Christina Lucey, a parishioner at St Mary Magdalene, Bexhill-on-Sea, and one of our long-standing CAFOD volunteers and campaigners, writes about her experience of hearing Pope Francis announce the new global migration campaign – ‘Share the Journey’ – at Saint Peter’s Square in Rome.
What a wonderful morning – despite having to queue for over an hour from 7am to have a chance of a good situation in the square! Under the guidance of our tour guide, our group managed to find places close to the barrier where we could sit and rest for the long wait until Pope Francis was scheduled to appear.
There was great excitement when Pope Francis finally appeared and did his usual tour. I stood on a chair so that I could see better and was able to alert the group when he was coming. We had to wait until almost the end, but it was worth it.
He was moving at quite a pace and wasn’t going to stop. However, to our delight, somebody appeared near us and presented him with a young baby, swiftly followed by someone from the other side with a larger child.
Pope Francis’ message: Share the Journey
I was very moved by Pope Francis’ message. Fortunately, as I speak Italian, I could understand much of what he said. The brief summaries in other languages didn’t do it justice. He spoke with great emotion, explaining the true meaning of hope and linking it to the situation of people who had been forced to leave everything: they were examples of people who truly understood hope. He spoke of opening arms to everybody and embracing them, just as Jesus did. It was really very moving and challenging.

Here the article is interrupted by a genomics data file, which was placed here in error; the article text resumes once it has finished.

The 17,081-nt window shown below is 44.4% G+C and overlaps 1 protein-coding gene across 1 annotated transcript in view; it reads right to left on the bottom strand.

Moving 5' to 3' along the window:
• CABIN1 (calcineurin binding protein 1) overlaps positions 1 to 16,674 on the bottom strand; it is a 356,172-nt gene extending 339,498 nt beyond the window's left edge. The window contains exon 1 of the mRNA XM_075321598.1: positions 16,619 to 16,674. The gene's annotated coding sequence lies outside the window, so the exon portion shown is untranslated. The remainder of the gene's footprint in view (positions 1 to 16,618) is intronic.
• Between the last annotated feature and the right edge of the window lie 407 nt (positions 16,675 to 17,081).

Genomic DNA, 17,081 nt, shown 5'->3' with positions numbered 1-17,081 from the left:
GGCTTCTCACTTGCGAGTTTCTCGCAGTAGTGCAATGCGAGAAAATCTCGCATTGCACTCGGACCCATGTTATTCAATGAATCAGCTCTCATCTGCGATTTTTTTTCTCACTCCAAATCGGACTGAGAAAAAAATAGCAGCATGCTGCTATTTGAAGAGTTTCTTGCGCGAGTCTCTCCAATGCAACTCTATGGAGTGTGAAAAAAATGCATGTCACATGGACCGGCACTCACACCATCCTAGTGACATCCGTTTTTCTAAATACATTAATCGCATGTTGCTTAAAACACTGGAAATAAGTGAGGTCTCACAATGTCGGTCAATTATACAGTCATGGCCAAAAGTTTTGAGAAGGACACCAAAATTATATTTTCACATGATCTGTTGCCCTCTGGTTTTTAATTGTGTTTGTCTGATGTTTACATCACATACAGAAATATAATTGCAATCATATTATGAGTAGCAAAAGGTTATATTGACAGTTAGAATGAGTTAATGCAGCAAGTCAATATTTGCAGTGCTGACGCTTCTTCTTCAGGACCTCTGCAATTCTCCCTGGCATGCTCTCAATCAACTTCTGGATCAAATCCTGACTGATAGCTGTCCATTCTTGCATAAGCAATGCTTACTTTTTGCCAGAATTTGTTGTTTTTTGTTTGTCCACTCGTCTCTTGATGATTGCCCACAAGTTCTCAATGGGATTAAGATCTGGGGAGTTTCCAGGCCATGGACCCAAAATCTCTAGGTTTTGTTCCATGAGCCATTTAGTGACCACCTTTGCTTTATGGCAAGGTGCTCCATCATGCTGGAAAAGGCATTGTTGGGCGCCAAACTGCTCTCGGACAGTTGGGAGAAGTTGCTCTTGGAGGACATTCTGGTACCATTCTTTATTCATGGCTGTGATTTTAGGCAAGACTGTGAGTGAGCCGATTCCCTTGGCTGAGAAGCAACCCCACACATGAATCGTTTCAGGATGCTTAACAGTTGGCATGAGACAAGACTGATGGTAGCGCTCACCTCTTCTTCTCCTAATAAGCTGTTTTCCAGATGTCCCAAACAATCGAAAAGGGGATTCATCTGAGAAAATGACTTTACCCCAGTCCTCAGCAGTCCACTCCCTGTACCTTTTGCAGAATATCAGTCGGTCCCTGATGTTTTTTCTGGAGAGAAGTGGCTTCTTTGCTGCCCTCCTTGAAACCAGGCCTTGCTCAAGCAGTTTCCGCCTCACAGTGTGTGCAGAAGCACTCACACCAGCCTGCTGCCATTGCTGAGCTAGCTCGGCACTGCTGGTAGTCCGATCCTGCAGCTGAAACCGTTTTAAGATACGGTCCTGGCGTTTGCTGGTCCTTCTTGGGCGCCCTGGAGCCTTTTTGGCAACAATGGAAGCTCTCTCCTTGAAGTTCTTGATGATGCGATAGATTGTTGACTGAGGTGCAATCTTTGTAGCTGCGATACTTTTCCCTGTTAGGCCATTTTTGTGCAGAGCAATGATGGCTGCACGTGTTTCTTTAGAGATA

He also told us what a wonderful name Share the Journey was for this campaign. None of us should be afraid to share the journey of refugees and migrants, he said.
I have been involved with CAFOD campaigns with others in my parish and in the local area for over 15 years – campaigning on trade justice, Fairtrade, Make Poverty History and on many other issues of poverty and injustice. I shall be supporting the new Share the Journey campaign too.
The response of the people in the crowd – some 30,000 people – was unlike I had witnessed at a previous papal audience when I saw Pope John Paul II at his first open-air audience in 1979. This time, there was none of the shouting and flag-waving which I had expected; but I think this was due to the serious subject matter.
It was such a privilege to be in Saint Peter’s Square. The teaching on the real meaning of the word hope was very moving and thought-provoking. I only hope this message can reach out to people in our parishes who weren’t able to be there and hear for themselves.
Pope Francis challenged us all to open our arms wide to welcome refugees, and all forced to leave their homes and possessions, who set off in hope in the true sense of the word, hope being all that they have left.
The Share the Journey campaign is being led by Caritas Internationalis, a network of nearly 200 Catholic aid charities worldwide. CAFOD is officially launching our campaign in parishes and schools in early 2018.